City Can Regulate Sex Shops To Control Secondary Effects Without Violating Free Speech

Wednesday, January 31, 2018 2:33 am
Land Use Law Report, Volume 46, Number 2

The U.S. Court of Appeals for the Seventh Circuit has held that an ordinance (Ordinance) promulgated by the City of Gary, Indiana (City) survives constitutional challenges from a group of area sex shops (Plaintiffs).

Facts: Plaintiffs claimed the Ordinance impinged on their First and Fourth Amendment rights, but the appellate court upheld the City’s governmental interest in addressing secondary effects of Plaintiffs’ businesses.

City claims ordinance provisions are content neutral

The Ordinance’s preamble stated the City “desire[d] to minimize and control adverse effects of sexually oriented businesses and thereby protect the health, safety, and welfare of the citizenry … and deter the spread of urban blight.”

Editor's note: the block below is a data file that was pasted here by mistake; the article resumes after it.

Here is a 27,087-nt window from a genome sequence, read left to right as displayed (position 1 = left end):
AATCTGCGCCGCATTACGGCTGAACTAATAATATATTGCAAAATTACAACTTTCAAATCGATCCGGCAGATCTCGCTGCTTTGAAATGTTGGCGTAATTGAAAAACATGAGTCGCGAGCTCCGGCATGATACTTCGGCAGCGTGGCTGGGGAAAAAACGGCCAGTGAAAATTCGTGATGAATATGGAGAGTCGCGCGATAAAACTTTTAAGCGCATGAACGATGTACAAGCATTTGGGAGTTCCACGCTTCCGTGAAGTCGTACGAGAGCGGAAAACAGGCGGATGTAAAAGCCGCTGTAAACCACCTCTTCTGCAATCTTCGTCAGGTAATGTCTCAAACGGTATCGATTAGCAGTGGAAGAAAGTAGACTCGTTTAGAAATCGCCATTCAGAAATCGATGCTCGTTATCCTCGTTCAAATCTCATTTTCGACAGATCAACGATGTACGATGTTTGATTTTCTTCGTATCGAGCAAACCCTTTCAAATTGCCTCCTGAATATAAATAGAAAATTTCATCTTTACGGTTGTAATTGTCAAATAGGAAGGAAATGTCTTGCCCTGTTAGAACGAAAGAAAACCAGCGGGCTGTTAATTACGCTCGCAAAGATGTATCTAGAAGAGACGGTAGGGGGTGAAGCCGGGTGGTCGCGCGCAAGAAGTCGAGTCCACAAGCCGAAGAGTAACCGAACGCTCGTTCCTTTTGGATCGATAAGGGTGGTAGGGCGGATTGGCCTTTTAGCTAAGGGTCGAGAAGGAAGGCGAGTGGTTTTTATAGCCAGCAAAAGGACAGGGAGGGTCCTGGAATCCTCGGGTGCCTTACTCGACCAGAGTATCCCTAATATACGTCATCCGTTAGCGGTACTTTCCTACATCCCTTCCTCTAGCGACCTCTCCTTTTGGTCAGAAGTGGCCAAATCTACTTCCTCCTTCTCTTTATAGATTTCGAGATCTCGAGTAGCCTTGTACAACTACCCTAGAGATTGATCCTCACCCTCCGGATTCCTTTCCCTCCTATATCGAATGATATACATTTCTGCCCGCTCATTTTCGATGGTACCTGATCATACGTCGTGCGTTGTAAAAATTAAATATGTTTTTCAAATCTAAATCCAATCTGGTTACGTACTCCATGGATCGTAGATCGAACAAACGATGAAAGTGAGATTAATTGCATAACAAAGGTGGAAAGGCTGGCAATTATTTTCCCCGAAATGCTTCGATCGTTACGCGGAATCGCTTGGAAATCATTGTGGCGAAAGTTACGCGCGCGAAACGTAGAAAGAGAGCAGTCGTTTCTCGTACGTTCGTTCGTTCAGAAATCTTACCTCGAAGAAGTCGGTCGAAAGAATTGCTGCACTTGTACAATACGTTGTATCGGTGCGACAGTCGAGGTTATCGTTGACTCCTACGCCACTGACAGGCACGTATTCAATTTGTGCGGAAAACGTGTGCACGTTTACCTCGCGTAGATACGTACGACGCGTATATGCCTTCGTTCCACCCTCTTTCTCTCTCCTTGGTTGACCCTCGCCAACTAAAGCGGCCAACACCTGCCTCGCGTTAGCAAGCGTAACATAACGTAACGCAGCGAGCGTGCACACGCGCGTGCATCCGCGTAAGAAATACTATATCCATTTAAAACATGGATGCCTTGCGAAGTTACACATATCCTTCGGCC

The Ordinance applies to sexually-oriented businesses (SOBs), covering all manner of adult bookstores, arcades, novelty stores, theaters and dancing establishments. Provisions include operating hours of 10:00 am to 11:00 pm seven days a week, numerous sanitation requirements, and other obligations with respect to employees such as ensuring that no sexual activity occurs on the premises.

The City requires all SOBs covered by the Ordinance to obtain a license. The Ordinance provides for the immediate issuance of a temporary license upon application by a business, whic[..]